The benefits of life insurance policies – namely the secure financial future they offer – are well-documented, but a report from Forbes reveals that more Americans are using such coverage to make charitable donations. Clients could choose to gift a policy outright or name an organization as the policy’s beneficiary. Doing so not only can help others at charities or organizations, but also the policyholder.
One major benefit of using life insurance policies to make philanthropic donations is that they help policyholders leverage the amount they can give. Modest annual premiums mature into substantial death benefits upon the donor’s death, meaning they may be able to give more than if they used cash donations.
Life insurance also lets donors give gifts that can be used today. Forbes explained that when a policyholder transfers an existing life policy to charity, it has the option to use accumulated cash value to meet funding requirements or preserve the full death benefit to meet future needs – or a combination of the two.
Donors benefit in that they can give to charities or other organizations at a discounted rate, because the income tax deduction for that donation equals the lesser of policyholders’ basis in the policy or its fair market value, Forbes reported.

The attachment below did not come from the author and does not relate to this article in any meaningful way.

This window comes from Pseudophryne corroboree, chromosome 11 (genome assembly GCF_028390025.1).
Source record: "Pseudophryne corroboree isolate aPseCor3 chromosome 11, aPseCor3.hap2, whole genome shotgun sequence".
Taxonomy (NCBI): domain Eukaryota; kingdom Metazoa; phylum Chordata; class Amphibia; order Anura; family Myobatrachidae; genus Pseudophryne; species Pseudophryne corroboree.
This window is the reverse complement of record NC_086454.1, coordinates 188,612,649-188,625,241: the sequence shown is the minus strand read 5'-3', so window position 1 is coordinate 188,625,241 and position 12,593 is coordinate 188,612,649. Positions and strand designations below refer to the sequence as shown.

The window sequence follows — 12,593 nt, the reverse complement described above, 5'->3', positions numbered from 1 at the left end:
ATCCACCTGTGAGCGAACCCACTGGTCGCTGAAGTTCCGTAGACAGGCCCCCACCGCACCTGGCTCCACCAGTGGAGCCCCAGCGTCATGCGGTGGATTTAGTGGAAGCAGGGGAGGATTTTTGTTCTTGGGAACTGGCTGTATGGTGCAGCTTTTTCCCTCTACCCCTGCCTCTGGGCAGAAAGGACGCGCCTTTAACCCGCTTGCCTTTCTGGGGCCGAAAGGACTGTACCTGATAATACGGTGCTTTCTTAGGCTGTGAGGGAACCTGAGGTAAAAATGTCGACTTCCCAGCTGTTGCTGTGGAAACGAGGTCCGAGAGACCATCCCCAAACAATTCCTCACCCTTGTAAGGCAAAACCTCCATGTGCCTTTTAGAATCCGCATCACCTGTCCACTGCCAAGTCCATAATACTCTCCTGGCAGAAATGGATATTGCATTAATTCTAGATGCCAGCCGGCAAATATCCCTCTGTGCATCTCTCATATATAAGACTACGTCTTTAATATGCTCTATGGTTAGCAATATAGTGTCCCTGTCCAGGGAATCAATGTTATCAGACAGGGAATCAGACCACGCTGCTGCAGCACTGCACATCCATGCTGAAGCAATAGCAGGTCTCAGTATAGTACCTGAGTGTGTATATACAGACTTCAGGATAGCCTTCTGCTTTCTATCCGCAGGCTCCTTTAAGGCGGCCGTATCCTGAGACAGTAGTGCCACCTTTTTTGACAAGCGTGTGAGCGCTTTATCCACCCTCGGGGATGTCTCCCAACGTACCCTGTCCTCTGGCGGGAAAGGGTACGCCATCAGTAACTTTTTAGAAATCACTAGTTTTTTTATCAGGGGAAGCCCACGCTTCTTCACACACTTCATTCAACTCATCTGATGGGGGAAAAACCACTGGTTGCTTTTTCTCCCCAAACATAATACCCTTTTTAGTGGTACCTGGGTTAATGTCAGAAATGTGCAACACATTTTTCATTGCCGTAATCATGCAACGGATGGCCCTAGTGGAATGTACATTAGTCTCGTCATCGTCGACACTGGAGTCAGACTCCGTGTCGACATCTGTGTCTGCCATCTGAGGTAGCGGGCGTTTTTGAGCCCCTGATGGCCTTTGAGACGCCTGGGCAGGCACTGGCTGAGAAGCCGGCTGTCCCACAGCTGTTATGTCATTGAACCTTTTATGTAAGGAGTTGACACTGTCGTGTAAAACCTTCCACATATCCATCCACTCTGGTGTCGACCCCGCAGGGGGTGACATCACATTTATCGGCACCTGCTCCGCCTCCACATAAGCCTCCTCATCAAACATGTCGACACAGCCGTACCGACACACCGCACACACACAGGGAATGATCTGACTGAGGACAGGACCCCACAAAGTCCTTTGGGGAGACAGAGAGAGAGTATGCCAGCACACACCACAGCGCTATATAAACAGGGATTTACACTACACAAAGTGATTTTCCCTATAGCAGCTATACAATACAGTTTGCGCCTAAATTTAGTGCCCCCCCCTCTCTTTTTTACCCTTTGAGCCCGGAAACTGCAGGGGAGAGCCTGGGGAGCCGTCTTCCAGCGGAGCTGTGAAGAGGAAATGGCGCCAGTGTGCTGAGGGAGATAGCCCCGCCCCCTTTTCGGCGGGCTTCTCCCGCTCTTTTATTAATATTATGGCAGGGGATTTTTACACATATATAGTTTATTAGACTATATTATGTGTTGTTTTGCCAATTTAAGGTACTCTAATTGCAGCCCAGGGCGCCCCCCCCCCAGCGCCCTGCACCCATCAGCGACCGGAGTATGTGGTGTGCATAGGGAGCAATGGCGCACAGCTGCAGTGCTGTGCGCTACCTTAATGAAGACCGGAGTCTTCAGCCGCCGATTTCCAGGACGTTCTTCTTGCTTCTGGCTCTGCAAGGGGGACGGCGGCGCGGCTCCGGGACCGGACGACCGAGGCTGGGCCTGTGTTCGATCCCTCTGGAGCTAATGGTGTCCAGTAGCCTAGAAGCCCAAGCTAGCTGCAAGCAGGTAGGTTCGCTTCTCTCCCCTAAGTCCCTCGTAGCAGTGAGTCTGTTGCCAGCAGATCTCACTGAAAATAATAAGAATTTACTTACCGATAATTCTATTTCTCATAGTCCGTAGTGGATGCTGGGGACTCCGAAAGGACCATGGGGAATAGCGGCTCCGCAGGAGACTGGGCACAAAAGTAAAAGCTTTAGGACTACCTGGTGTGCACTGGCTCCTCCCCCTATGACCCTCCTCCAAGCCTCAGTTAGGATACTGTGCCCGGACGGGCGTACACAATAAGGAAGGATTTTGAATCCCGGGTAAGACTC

“In addition, you also may be able to deduct ongoing premiums you pay for the policy on your annual federal income tax return,” the source explained. “For example, for a donor in a 35 percent tax bracket, a gift of $10,000 really costs $6,500 after factoring in the income tax charitable deduction.”
Life insurance agents and financial planners should let clients know that the simplest way to give to charity with policies is to name a certain charity as their policy beneficiary in whole or as a percentage. The client won’t qualify for an income tax deduction on premiums paid, but they will be able to retain control over the policy, including any cash value.
Another way to use life insurance to give is to donate an existing policy – for which clients assign all rights in the policy to the charity. It’s important to remind clients that should they choose this option, they are giving up all control of the policy forever.
If neither of those options appeals to clients, they could opt to use a life insurance policy in conjunction with a charitable remainder trust. This option allows clients to receive a current tax deduction for a portion of the gifted assets. The income beneficiary also will receive a series of payments based on a percentage of the trust’s assets, and with income from the CRT, the client could purchase a life insurance policy, which is usually owned by an irrevocable life insurance trust, for the benefit of his or her heirs to replace all or a portion of the donated asset’s value.
No matter the method of giving via life insurance policies, the ins and outs can be complicated, so advisors and planners who educate themselves will be much better able to help clients make the right decision.